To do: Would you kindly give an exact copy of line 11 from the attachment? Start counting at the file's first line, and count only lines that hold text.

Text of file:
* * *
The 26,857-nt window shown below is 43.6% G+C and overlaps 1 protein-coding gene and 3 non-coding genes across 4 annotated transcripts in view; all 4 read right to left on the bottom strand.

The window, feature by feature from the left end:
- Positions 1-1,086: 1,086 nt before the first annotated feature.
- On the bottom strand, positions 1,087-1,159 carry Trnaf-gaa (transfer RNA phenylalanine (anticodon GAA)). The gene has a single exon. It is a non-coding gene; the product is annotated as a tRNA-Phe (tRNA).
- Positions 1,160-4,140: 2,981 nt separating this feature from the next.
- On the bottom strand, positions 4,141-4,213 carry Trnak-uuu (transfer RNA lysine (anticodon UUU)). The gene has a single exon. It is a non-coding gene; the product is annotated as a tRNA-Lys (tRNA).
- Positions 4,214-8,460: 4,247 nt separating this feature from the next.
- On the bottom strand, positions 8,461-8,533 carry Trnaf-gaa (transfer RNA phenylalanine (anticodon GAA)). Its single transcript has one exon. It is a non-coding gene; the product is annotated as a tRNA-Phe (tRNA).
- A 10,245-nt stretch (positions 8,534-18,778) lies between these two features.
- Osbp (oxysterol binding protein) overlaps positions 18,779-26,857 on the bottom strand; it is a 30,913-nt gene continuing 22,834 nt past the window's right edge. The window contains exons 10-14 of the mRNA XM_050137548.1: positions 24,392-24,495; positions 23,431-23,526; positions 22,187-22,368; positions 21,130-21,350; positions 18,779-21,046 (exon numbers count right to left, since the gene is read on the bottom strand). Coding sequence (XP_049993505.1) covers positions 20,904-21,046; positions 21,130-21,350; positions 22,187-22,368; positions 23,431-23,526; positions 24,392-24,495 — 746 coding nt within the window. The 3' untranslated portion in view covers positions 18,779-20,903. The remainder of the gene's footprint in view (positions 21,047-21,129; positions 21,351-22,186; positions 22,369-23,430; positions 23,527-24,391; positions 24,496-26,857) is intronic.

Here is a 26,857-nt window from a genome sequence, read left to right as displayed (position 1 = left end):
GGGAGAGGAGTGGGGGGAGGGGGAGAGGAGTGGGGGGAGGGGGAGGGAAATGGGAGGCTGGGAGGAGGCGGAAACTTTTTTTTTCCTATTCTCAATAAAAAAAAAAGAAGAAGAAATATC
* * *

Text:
Here is a 26,857-nt window from a genome sequence, read left to right as displayed (position 1 = left end):